Raise healthy tomatoes in the Waterboxx plant cocoon | Projects

Grow healthy tomatoes in the Waterboxx® plant cocoon

August, 2016/March, 2017

The extreme temperatures he experienced during the month of June this year were of big concern. Temperatures reached triple digits (Fahrenheit) almost every day. He has never seen anything like it - temperatures rose to 110˚F (43,5˚C). It has been hard for the plants, even with the protection that the Waterboxx® plant cocoon offers. 

Some tomato varieties Bill tried stopped growing and flowering as soon as the heat hit. But two varieties, Early Girl and Stupice, tolerate the heat better than you would expect and are flourishing in the Waterboxx® plant cocoon. Bill has devised a way to install shade cloth and remove it quickly when it’s not needed. 

EarlyGirl June19

The tomato plants in the Waterboxx® plant cocoon 

Waterboxx® plant cocoons have 3 wicks, Bill is growing one plant per box. 

Variety 1 - Early girl: The main stem is 8.5 feet (2,6 meters) tall and is still setting fruit, despite the heat and intense sun. Bill has harvested 217 tomatoes with a total weight of 44.2 lbs (over 20 kg) between April 22nd, 2016 and July 4th, 2016. Most of that harvest came during the month of June. These results show that if you plant with care, use the right varieties, and meet the plants’ needs, small growers can make a good living. You don’t even need a greenhouse!

The plant has 10 strong vines (suckers) that were allowed to grow on it. Most gardeners/farmers would argue that that is a problem, but according to Bill it is not. Charles Wilber, who holds the world record for tomatoes (poundage) grown in the ground – not hydroponically – found that 19 stems are optimal. 

Many of the fruit on the lower stems have now been picked. There's plenty left on the upper part of the plant, and the plant hasn't stopped growing yet.  Bill expects that by the end of August the plant should have easily surpassed the 50 pounds mark (almost 23 kg)!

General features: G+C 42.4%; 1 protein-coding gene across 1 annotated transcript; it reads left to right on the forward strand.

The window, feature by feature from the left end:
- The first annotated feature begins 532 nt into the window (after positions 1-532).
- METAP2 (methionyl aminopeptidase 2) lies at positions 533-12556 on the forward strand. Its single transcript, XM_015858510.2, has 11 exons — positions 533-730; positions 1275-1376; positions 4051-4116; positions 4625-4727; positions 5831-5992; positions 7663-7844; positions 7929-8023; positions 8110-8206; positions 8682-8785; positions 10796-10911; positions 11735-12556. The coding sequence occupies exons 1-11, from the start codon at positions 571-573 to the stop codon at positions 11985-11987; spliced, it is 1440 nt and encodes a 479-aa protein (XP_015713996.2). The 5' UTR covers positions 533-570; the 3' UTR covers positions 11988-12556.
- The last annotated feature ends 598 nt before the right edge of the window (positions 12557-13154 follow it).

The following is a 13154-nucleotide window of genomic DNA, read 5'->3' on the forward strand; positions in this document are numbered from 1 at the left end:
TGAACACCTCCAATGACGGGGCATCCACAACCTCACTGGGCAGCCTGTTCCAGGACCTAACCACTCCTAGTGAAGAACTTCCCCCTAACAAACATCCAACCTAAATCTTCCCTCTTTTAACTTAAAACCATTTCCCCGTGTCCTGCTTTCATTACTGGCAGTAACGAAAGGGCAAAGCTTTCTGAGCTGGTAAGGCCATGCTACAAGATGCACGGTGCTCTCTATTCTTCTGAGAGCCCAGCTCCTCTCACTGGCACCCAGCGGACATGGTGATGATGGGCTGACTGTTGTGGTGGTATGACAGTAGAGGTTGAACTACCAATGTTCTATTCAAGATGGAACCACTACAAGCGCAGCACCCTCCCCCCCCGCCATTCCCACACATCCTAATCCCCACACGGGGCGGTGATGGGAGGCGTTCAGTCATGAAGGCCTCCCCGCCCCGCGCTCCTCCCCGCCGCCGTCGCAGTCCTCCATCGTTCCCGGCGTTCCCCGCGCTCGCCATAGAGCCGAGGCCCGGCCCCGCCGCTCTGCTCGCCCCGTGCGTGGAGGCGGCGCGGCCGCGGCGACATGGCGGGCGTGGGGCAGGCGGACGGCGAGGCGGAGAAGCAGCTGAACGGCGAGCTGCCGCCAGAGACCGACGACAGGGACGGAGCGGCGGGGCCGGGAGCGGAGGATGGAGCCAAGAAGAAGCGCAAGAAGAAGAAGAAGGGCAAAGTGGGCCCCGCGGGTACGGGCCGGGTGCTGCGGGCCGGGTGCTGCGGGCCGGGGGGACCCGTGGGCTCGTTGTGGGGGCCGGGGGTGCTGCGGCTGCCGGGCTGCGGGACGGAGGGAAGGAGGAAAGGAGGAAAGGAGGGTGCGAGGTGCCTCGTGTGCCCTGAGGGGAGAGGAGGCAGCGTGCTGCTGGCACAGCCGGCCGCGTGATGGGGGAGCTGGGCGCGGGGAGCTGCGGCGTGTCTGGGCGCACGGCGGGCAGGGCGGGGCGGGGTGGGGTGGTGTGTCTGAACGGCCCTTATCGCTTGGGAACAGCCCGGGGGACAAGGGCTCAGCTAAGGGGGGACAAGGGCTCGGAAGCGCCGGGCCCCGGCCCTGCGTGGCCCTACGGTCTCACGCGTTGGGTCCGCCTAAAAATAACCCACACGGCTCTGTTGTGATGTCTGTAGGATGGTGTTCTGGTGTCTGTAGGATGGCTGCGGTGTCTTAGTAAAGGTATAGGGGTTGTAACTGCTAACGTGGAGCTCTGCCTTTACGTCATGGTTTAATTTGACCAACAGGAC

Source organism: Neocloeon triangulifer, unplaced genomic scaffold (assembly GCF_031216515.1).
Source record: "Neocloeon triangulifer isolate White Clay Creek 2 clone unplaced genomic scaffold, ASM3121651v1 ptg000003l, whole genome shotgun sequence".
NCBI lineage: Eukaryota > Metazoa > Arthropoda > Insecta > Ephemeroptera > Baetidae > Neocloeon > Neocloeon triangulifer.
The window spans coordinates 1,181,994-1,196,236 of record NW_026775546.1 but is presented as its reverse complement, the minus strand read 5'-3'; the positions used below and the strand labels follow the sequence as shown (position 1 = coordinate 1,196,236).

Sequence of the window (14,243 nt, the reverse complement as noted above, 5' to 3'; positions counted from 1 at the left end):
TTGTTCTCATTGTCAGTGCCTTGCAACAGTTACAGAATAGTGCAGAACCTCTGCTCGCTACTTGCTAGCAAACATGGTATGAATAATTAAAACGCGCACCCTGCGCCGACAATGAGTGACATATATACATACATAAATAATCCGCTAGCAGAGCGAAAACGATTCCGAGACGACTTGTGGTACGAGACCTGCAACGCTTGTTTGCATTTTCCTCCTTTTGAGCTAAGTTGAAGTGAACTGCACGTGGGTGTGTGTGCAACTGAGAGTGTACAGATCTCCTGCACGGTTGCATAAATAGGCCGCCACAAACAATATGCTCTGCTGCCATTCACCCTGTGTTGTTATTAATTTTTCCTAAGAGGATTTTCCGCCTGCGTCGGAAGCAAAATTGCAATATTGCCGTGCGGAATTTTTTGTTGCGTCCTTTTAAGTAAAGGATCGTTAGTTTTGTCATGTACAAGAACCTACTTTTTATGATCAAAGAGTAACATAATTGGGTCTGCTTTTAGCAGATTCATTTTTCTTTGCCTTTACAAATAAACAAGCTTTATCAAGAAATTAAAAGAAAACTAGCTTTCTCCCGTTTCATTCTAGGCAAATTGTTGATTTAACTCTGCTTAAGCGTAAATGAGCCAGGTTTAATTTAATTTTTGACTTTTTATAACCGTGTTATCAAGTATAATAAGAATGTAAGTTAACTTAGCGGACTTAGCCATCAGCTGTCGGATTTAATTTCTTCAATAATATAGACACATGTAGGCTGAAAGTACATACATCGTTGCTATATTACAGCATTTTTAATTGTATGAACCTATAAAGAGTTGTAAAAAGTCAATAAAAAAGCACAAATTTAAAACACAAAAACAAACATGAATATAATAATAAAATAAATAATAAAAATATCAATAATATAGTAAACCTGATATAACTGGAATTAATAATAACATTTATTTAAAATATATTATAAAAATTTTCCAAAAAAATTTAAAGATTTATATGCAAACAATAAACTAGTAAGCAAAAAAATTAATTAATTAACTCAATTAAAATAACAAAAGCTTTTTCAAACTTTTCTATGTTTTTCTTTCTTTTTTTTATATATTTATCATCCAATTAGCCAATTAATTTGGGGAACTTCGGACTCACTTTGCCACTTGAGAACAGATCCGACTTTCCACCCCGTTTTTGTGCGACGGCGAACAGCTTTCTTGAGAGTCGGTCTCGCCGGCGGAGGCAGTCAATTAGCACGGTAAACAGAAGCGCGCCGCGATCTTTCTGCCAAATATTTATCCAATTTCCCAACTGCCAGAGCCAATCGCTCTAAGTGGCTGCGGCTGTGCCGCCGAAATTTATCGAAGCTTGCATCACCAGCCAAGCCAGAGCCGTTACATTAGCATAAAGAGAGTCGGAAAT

Variety 2 - Stupice: This is Bill’s heirloom treasure and it is also doing very well. It is the younger one of the two plants. This plant (see photos below) has been producing since May 26th, 2016. Since then it has yielded 88 quality fruit with a total weight of 9.9 lbs (4,5 kg). The average fruit size is holding at 1.80 oz. (51 grams), which is a good size for this variety. 

Last year Bill grew Pruden's Purple in the same Waterboxx® plant cocoon and he harvested 14.3 lbs (6,5 kg) of tomatoes in the season. This year Bill expects to go way beyond that. Stupice may be one of the only heirloom varieties that has a built-in disease resistance (not formally documented, but widely reported by growers) and it has tremendous vigour. 

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With the new 30% shade cloth, Bill hopes that both plants keep producing tomatoes until fall. Both varieties are, it seems, adapted to grow and produce a good harvest of tomatoes anywhere in the world. Trials have demonstrated that they tolerate both cold summers - setting fruit early - and hot summers – as per the one Bill is experiencing now. He is very proud of his trellis design, which measures 7 feet (2.1 meters) tall and has 3 horizontal bars that support the plants. Using his trellis, the plants have 12 square feet (1,1 m2) in which they can grow vertically.       

EarlyGirl02 June19

‘’If somebody tells you they harvested more than 50 lbs. of tomatoes from a single plant, take it with a grain of salt. I can tell you first hand that is a BIG harvest from a BIG plant.’’ – Bill McNeese